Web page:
And as for the accuracy of our criminal justice system, the Innocence Project has exonerated seventeen people who were sentenced to death in the U.S., that's since 1989. So before then, and for all the cases they can't take on, it seems quite probable we've executed innocent people. The problem is, after someone has been executed the case is sealed and it can't be investigated by anyone who would have the authority to make the judgement that an innocent person had been executed. So it's legally impossible to prove we've executed an innocent person. That doesn't make it impossible for us to execute an innocent person.

I feel ethically and morally bound to the belief that unless acting directly in self-defense or protection of another human life, no person can have legitimate authority to end the life of another human being. That's why I don't stand in support of the death penalty.



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11 Feb 2012, 1:40 am

meems wrote:
My brother is on death row. He's not my biological brother but he and his two biological brothers were my closest family growing up. He's probably not going to be executed, there are plenty of courts to go through but eventually he's probably going to end up in some kind of mental health facility for dangerous psychotics with varying degrees of mental illness. That's why they keep going through the motions, he's only useful as an object of study. He's so far gone that I don't really have an opinion on what should or shouldn't be done with his case. The man I once knew was gone well before he committed the crimes that put him on death row. We couldn't do anything, we'd take him to the emergency room to try and get him admitted to a psychiatric hospital(because we knew he thought a God was telling him to kill people and mutilate their corpses) but he didn't have insurance and the only ER we could take him to didn't follow proper procedures. We tried every which way we could and he never denied what was going on in his head but in this horrible county, in this horrible state, we couldn't get help for him unless we could pay for it. And without insurance, even when we got him to a psychiatrist, the medications were more than two thousand dollars per 30 day period.

Anyway you cut it, he didn't have an option about being mentally... I hesitate to call it mental illness, he became psychotic very suddenly, he no longer seemed to know who he was or where he was or what earth was or human life, he didn't recognize his own family, his partner, their children, he didn't know who we were and we no longer knew who he was. He still doesn't. He pulled out one of his eyes before his conviction, then after the trial, in prison, he pulled his other eye out and ate it. That was when they'd heavily sedated him and supposedly had him on proper medications to "treat his condition"...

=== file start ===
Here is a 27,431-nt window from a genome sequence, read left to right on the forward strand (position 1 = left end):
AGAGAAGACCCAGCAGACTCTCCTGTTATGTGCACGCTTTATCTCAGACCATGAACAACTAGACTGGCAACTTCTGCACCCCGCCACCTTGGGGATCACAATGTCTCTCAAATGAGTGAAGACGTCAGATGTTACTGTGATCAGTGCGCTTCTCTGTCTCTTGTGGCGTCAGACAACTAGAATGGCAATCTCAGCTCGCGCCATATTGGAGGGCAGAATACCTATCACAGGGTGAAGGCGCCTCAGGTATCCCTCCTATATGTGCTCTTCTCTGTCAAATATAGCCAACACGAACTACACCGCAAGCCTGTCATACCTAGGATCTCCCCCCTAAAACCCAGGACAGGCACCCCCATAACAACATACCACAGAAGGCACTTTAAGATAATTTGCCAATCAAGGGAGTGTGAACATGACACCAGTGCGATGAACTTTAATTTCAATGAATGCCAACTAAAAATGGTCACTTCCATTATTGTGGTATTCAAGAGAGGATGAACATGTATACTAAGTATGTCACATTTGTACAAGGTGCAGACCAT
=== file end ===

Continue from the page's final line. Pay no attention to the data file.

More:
The most painful thing about losing my brother isn't that he murdered people I loved, it's not that he's never going to be "here" again or that I can never say goodbye to him or the people he killed, it's not even the social stigma attached in this town and in this county... it's my other two brothers. And their dad. We're punished alongside him. It's not meant to bring justice to the dead, but to their families, they're supposed to see justice in the execution of a person who murdered someone they loved and cared about. But it's us, me, my brothers, their dad, we are punished by being told he'll be killed, how he'll be killed, and made aware that after more legal procedures a date will be set, knowing full well that if he were put to death, it'd be ten or fifteen years away if we're lucky. Our pain and our loss and the grief we experience is not going to be somehow lesser than that of ANY other person who loses a loved one to an untimely death. For us, we've been notified that he will be killed, and we're supposed to sit and wait for it, and if anything our pain and suffering is drawn out over a long period of time and if by chance he is actually executed someday, I know it's going to hit my brothers just as hard as it hits anyone else to lose someone.

I don't think there's even the slightest possibility he's aware that he's on death row, facing impending execution. He was far gone before he ever got to the point of killing people. Before then he'd already lost any physical reaction to hunger, thirst, pain, cold, etc. I don't see how he's being punished, I don't think he can be punished. I don't think it's anything short of torture for death row inmates to go through that, but with him I find some peace in knowing he's not even there inside his head, I don't think he's suffering. I want to say that the State of Texas shouldn't be allowed to execute the severely mentally ill but we do, and we execute the severely mentally retarded.

It doesn't matter to me what horrible things a person has done, I will never agree that the state should have authority to put any man or woman in a cell for a decade to rot and wait to be killed, with the knowledge that they will be killed, the knowledge of how they will be killed etc. That's not justice, it's a perverse form of revenge rarely effecting only the person sentenced to death, and it hasn't been shown to reduce the incidence of homicide or violent crime in the state of Texas. Or any state that actually uses the death penalty.